Do you have ancestors’ who served in the Royal Engineers during the Second World War? Explore this collection of Royal Engineers journals from 1939 to 1945. The Royal Engineers Journal was formerly a private newspaper which was converted into a journal and supplement in magazine form.
Each record is available in a PDF format. Use the previous and next buttons at the top of the page to browse through the publication. The PDF search experience can be different from searching transcribed records. Use our search tips below to get the most out of this collection.
To the left of the PDF, you will find the Transcription Box, which includes:
Title – the title of the publication
Month – of the publication
Image number – this will tell you where you are in the publication and help you to explore the publication further.
The Royal Engineers journal was formerly a private newspaper, it was converted into a journal and supplement in magazine form.
Formed in 1716, the corps of Royal Engineers assist the British Army in the field by providing engineering and technical support. The Royal Engineers, known as ‘Sappers’ have served in all of the Army’s campaigns.
The Royal Engineers have had prominent roles in both World Wars. During the First World War, the corp’s duties included tunnelling, duties expanded into tunnelling, trench-building, forestry, quarrying, gas warfare, inland water transport, aerial survey, topographical photography and camouflaging techniques.
Many of the roles from the First World War continued during the Second World War. New roles were also added, including bomb disposal, mine clearance, airfield construction, laying Bailey bridges, and the use of tanks adapted for battlefield engineering.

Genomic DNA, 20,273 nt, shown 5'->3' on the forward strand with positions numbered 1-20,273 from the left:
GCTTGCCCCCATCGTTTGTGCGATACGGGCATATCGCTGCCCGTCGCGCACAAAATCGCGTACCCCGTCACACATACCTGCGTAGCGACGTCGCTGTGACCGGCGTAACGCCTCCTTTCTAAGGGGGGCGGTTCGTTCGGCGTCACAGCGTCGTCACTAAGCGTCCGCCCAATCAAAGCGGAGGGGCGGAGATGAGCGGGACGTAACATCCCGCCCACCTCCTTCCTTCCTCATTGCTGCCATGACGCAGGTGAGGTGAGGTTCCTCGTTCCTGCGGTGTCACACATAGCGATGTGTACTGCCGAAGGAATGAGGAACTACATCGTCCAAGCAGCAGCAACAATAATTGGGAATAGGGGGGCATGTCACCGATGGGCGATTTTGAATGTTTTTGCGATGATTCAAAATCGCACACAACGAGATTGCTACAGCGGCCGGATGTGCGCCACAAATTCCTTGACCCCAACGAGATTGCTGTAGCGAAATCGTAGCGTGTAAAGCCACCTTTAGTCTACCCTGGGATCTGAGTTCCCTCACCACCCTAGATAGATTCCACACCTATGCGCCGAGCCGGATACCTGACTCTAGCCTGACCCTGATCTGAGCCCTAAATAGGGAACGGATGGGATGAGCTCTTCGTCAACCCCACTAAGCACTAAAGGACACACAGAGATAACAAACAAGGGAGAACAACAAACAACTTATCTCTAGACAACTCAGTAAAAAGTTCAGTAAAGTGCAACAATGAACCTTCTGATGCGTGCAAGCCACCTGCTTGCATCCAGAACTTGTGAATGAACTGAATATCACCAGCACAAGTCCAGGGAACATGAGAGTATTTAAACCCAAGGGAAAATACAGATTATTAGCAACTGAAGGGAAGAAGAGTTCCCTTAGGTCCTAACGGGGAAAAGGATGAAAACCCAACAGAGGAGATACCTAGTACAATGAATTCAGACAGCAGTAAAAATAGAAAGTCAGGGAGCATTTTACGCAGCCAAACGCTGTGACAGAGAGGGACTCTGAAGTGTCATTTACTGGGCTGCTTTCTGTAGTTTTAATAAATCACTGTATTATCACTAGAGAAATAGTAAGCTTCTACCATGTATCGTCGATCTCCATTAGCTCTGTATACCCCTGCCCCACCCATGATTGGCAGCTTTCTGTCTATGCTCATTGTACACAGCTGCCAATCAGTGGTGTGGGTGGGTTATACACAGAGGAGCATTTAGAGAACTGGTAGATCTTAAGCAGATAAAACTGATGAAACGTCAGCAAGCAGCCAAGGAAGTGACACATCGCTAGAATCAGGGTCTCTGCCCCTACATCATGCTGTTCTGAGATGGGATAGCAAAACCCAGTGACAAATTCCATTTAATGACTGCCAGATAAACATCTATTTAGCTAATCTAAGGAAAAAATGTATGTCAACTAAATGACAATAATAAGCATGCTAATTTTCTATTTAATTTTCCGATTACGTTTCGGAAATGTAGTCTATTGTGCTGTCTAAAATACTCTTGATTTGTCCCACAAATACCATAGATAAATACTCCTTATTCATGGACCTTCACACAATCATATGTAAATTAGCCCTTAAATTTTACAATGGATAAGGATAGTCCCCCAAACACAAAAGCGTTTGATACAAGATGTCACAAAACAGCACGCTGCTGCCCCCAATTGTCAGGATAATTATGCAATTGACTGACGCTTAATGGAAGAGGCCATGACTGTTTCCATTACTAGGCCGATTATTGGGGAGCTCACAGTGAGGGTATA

Probably the greatest achievement of the Royal Engineers during the Second World War was the construction and operation of the Mulberry Harbour and its support for the Battle of Normandy in 1944.
Searching through a PDF (Portable document format) is different from searching through fully transcribed record sets. Here are some tips to keep in mind while you search for your ancestors:
A name search will return results which have the search terms on the same page within the document. This means that searching for John Smith will return pages where the names 'John' and 'Smith' occur. For this reason your search may return the name William Smith or John Brown. By inserting quotations around the full name the search function will locate the terms together; for example, “John Smith.”
To search for your ancestor by their name, write it as it would appear on the document. For example, if your relative was known as ‘Will’ it is likely that the name used for official records was ‘William.’
If you are unable to find your relative on your first search you can try different name variations. A number of register books only use abbreviations for first names. For example, if your search is unsuccessful for William Smith, try W Smith or Wm Smith.
Perusing the PDF
If you wish to read through the whole document you are searching, then order the results by page number. You can start from the beginning of the document and read through to the end using the next button above the image.
Page numbers often correlate with the individual images of the documents rather than the page numbers used within the publication. Therefore page 1 starts with the cover page.